Fry and Laurie went on to work together on various projects throughout the 1980s and 1990s. Among them were the Blackadder series, written by Ben Elton and Richard Curtis, starring Rowan Atkinson, with Laurie in various roles, but most notably Prince George and Lieutenant George. Other projects included their BBC sketch comedy series, A Bit of Fry and Laurie; and Jeeves and Wooster. The latter was an adaptation of P. G. Wodehouse's stories, in which Laurie played Jeeves' employer, the amiable twit Bertie Wooster. It was a role for which Laurie was considered particularly well suited, displaying his talent as a pianist and singer, alongside his celebrated 'posh' voice. He and Fry worked together at various charity stage events, such as Hysteria! 1, 2 & 3 and Amnesty International's The Secret Policeman’s Third Ball, Comic Relief TV shows and the variety show Fry and Laurie Host a Christmas Night with the Stars. They collaborated again on the film Peter's Friends.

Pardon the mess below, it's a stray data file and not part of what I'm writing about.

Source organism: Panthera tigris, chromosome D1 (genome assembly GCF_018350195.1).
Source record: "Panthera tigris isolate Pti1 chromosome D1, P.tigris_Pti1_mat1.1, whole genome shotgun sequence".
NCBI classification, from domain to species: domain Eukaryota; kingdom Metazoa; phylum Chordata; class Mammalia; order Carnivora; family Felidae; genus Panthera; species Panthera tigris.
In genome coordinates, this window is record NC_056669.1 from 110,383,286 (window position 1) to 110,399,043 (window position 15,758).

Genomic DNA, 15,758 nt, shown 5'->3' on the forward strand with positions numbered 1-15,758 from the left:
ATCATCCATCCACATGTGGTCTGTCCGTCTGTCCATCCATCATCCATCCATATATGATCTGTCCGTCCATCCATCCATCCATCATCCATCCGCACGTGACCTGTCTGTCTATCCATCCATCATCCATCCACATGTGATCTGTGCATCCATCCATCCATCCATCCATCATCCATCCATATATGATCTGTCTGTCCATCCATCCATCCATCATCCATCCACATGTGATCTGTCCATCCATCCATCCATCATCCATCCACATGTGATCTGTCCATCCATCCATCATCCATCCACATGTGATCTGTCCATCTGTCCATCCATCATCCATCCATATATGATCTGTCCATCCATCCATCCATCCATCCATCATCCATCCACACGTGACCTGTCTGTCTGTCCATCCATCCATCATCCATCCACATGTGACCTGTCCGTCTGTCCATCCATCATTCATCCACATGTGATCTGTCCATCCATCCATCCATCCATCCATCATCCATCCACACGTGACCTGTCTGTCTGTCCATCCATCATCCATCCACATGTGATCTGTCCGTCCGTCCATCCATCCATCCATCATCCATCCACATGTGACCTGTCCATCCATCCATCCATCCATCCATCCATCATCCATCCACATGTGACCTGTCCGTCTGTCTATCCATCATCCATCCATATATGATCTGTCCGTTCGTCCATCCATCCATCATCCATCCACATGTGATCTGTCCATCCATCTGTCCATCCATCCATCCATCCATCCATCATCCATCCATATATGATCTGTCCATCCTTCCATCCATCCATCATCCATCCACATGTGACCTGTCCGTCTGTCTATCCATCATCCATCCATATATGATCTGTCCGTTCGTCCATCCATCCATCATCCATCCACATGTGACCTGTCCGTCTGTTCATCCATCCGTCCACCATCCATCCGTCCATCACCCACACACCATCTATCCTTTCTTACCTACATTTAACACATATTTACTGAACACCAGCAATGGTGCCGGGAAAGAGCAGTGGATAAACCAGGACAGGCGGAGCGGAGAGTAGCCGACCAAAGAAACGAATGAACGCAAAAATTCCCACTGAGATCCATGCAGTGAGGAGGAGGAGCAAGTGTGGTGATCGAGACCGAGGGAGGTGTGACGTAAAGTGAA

Laurie appeared in the music videos for the 1986 single «Experiment IV» by Kate Bush and the 1992 single «Walking on Broken Glass» by Annie Lennox, in full Regency-period costume as in Blackadder the Third (and opposite John Malkovich, similarly reprising Dangerous Liaisons).

Laurie’s later film appearances include Sense and Sensibility (1995), adapted by and starring Emma Thompson; the Disney live-action movie 101 Dalmatians (1996), where he played Jasper, one of the bumbling criminals hired to kidnap the puppies; Elton’s adaptation of his novel Inconceivable, Maybe Baby (2000); Girl From Rio; the 2004 remake of The Flight of the Phoenix; and the three Stuart Little films.